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Alkaloids are naturally occurring chemical compounds containing basic nitrogen atoms.

The name derives from the word alkaline and was used to describe any nitrogen-
containing base. Alkaloids are produced by a large variety of organisms, including
bacteria, fungi, plants, and animals and are part of the group of natural products (also
called secondary metabolites). Many alkaloids can be purified from crude extracts by
acid-base extraction. Many alkaloids are toxic to other organisms. They often have
pharmacological effects and are used as medications, as recreational drugs, or in
entheogenic rituals. Examples are the local anesthetic and stimulant cocaine, the
stimulant caffeine, nicotine, the analgesic morphine, or the antimalarial drug quinine.
Some alkaloids have a bitter taste.

Alkaloid classifications
Generally speaking, alkaloids are categorized under three main categories,depending on
their biogenic origin. For those containing at least a nitrogen atom in a ring system
derived from amino acids (i.e. alkaloids derived from phenylalanine are not grouped in
this category), they are true alkaloids. The alkaloids derived from phenylalanine are
categorized as protoalkaloids. While the remaining ones, such as steroidal alkaloids and
purine alkaloids, are classified as pseudoalkaloids.

Alkaloids are usually classified by their common molecular precursors, based on the
metabolic pathway used to construct the molecule.[citation needed] When not much was known
about the biosynthesis of alkaloids, they were grouped under the names of known
compounds, even some non-nitrogenous ones (since those molecules' structures appear in
the finished product; the opium alkaloids are sometimes called "phenanthrenes", for
example), or by the plants or animals they were isolated from. When more is learned
about a certain alkaloid, the grouping is changed to reflect the new knowledge, usually
taking the name of a biologically-important amine that stands out in the synthesis
process.[original research?]

• Pyridine group: piperine, coniine, trigonelline, arecoline, arecaidine, guvacine,

cytisine, lobeline, nicotine, anabasine, sparteine, pelletierine.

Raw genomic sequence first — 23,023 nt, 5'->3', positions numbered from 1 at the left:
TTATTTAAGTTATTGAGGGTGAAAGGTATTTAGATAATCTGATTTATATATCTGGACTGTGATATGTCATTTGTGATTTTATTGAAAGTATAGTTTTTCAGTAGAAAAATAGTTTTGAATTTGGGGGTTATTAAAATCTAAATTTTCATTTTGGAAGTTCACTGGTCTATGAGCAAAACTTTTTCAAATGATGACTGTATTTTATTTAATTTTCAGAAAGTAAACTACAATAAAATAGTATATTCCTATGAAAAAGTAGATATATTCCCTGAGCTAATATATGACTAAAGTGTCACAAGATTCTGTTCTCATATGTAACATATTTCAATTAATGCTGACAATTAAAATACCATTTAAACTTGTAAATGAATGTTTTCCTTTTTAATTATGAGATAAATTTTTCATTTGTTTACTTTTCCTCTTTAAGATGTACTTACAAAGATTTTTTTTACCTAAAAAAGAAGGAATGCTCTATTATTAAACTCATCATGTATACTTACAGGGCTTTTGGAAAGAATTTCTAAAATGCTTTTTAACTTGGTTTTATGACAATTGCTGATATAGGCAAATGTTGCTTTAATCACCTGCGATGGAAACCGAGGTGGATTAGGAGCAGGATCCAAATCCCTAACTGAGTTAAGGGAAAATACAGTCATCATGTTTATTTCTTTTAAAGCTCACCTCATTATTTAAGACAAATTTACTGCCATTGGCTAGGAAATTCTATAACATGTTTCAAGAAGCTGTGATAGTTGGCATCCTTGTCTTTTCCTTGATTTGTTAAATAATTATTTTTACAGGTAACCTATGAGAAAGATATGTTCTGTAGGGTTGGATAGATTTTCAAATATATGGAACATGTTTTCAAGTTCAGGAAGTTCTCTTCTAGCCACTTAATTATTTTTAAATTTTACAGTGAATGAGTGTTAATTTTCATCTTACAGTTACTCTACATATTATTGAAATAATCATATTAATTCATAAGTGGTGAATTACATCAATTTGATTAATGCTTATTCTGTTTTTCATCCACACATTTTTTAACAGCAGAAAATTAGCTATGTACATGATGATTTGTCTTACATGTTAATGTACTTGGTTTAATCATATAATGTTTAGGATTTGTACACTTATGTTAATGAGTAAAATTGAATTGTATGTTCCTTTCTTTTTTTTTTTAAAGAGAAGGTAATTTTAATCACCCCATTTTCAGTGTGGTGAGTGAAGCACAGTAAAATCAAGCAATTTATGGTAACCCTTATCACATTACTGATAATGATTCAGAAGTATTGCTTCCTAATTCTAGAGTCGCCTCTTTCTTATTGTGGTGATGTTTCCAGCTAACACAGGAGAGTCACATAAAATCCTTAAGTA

• Pyrrolidine group: hygrine, cuscohygrine, nicotine
• Tropane group: atropine, cocaine, ecgonine, scopolamine, catuabine
• Indolizidine group: senecionine, swainsonine
• Quinoline group: quinine, quinidine, dihydroquinine, dihydroquinidine,
strychnine, brucine, veratrine, cevadine
• Isoquinoline group: opium alkaloids (papaverine, narcotine, narceine, morphine,
codeine, heroine), sanguinarine, hydrastine, berberine, emetine, berbamine,
• Phenanthrene alkaloids: opium alkaloids (morphine, codeine, thebaine)
• Phenethylamine group: mescaline, ephedrine, dopamine
• Indole group:
o Tryptamines: serotonin, DMT, 5-MeO-DMT, bufotenine, psilocybin
o Ergolines (the ergot alkaloids): ergine, ergotamine, lysergic acid
o Beta-carbolines: harmine, harmaline, tetrahydroharmine
o Yohimbans: reserpine, yohimbine
o Vinca alkaloids: vinblastine, vincristine
o Kratom (Mitragyna speciosa) alkaloids: mitragynine, 7-
o Tabernanthe iboga alkaloids: ibogaine, voacangine, coronaridine
o Strychnos nux-vomica alkaloids: strychnine, brucine
• Purine group:
o Xanthines: caffeine, theobromine, theophylline
• Terpenoid group:
o Aconitum alkaloids: aconitine
o Steroid alkaloids (containing a steroid skeleton in a nitrogen containing
 Solanum (e.g. potato and tomato) alkaloids (solanidine, solanine,
 Veratrum alkaloids (veratramine, cyclopamine, cycloposine,
jervine, muldamine)[2]
 Fire Salamander alkaloids (samandarin)
 Others: conessine
• Quaternary ammonium compounds: muscarine, choline, neurine
• Miscellaneous: capsaicin, cynarin, phytolaccine, phytolaccotoxin

Physicochemical properties
Low-molecular weight alkaloids without hydrogen bond donors such as hydroxy groups
are often liquid at room temperature, examples are nicotine, sparteine, coniine, and

The basicity of alkaloids depends on the lone pairs of electrons on their nitrogen atoms.
As organic bases, alkaloids form salts with mineral acids such as hydrochloric acid and
sulfuric acid and organic acids such as tartaric acid or maleic acid. These salts are usually
more water-soluble than their free base form.